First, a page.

Take Back the Night in Quesnel is once again taking a different approach this year due to the COVID-19 pandemic.
“It’s a display of a collection of descriptions of what survivors were wearing when they experienced sexual violence. The goal of the installation this year is for viewers to see themselves reflected in some of these stories. And we feel that recognizing ourselves in these stories that it moves us away from victim blaming, using that phrase “what were you wearing.”
Forbes says it essentially puts the blame back on the responsibility on the people that caused the harm, the perpetrator.
“For most survivors the question of what were you wearing becomes very pervasive, and it’s asked a lot. And it’s our job as advocates, supporters in the community, to dispel that myth that somehow the clothes that you wear cause the assault. So it asks the people that come and see it to understand that it’s never, never about the clothing that you’re wearing.”
Forbes says they are hoping that it provokes people to think, but they are also very aware that the installation may bring up some triggers for people.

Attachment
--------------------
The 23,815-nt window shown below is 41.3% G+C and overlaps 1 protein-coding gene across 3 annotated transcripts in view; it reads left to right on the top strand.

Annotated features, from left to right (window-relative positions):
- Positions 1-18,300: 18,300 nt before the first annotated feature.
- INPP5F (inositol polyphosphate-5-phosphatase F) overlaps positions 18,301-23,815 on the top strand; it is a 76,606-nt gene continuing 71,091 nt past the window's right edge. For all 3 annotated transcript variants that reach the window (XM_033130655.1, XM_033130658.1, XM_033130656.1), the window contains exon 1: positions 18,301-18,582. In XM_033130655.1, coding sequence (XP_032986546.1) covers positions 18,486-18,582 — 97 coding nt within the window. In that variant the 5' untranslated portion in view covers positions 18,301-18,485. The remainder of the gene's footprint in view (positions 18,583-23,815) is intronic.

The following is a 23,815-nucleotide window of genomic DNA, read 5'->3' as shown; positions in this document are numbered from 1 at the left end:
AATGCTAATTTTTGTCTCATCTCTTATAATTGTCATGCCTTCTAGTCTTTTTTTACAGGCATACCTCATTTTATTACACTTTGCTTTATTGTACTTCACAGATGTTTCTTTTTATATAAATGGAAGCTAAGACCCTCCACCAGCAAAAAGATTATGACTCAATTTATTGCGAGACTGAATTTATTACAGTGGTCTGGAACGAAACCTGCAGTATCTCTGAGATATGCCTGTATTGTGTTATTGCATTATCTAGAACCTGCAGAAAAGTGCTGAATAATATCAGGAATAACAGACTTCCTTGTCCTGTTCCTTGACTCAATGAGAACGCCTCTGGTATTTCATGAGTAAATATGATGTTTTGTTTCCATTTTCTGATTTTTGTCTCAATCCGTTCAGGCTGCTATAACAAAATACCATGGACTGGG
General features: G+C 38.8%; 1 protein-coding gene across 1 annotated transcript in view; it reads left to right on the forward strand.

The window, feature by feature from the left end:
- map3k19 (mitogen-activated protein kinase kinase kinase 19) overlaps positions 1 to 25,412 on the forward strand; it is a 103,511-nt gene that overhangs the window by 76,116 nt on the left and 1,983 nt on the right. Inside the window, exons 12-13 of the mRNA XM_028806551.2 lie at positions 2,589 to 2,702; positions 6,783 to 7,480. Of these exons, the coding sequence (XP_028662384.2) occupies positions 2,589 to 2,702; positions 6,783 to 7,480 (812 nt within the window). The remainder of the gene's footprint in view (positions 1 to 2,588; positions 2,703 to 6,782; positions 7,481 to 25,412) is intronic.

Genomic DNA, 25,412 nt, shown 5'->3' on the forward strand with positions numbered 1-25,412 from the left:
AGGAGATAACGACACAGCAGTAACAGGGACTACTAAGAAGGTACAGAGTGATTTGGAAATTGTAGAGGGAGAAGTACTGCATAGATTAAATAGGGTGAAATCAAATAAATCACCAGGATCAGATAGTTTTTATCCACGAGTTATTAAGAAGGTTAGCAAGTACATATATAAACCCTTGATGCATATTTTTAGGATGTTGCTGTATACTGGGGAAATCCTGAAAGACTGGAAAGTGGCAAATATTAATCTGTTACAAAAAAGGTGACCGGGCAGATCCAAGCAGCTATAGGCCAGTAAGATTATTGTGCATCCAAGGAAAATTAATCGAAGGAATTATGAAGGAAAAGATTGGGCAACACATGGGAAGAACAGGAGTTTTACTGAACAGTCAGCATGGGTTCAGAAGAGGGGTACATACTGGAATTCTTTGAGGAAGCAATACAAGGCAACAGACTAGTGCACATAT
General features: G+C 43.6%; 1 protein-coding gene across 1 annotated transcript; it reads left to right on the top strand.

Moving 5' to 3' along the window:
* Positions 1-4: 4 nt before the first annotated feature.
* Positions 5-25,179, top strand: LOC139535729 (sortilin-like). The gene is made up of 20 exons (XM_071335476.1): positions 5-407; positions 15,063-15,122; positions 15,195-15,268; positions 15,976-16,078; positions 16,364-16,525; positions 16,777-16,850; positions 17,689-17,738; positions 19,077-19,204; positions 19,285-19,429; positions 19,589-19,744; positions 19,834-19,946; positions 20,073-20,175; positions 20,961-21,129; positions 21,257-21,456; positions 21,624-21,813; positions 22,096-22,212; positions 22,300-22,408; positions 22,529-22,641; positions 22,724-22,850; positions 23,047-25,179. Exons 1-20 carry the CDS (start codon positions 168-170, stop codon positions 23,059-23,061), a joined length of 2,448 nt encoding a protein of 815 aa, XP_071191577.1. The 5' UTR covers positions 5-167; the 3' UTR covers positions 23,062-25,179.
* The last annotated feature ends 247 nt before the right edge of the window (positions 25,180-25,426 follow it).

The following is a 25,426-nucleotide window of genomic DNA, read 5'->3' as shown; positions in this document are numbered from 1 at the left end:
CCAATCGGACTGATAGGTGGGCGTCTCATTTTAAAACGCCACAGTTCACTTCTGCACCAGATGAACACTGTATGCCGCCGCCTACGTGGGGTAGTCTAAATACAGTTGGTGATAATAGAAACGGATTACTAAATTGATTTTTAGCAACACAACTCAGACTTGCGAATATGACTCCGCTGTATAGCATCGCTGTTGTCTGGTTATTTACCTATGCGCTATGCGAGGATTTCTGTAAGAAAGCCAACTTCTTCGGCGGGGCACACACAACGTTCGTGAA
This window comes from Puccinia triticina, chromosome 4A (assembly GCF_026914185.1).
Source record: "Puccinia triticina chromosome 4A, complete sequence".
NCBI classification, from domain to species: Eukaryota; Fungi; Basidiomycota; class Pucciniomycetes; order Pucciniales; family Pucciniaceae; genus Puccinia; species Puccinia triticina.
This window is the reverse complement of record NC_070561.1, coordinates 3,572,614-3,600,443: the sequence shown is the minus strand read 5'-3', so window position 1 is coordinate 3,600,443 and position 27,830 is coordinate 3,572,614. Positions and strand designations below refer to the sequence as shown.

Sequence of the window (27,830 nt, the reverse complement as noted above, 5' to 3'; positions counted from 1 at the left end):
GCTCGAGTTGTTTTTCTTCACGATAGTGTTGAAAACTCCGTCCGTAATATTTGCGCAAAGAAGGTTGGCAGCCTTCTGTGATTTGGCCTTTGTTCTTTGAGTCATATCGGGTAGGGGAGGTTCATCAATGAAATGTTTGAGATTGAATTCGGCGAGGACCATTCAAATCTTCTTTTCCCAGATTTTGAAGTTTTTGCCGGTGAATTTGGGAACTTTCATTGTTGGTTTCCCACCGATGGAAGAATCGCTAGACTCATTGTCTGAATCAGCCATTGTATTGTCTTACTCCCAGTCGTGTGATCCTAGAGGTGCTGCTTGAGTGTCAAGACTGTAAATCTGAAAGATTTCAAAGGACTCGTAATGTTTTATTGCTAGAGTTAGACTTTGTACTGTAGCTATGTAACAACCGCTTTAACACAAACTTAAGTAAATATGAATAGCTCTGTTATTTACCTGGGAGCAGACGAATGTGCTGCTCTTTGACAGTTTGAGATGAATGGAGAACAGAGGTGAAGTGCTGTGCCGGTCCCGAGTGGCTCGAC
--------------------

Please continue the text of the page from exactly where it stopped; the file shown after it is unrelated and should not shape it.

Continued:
“We’ve left some information at the art gallery about where to seek help, numbers to call in the event that you may want to report something, or you may just want to talk about what this experience of going through the gallery has brought up for you.”
Forbes says they will also have people there as well.
The art installation went up today (Thursday) and will run for one week until October 1st.
The gallery is open from 10 a.m. til 4 p.m.
While they won’t be holding a candle light vigil at the women’s monument this year and then marching to the Women’s Resource Centre, Forbes says they are still encouraging people to take the time to go down to the monument and reflect on the missing and murdered women that are listed, as well as the ones that aren’t.
Forbes says one in 3 women worldwide are still victims of assault.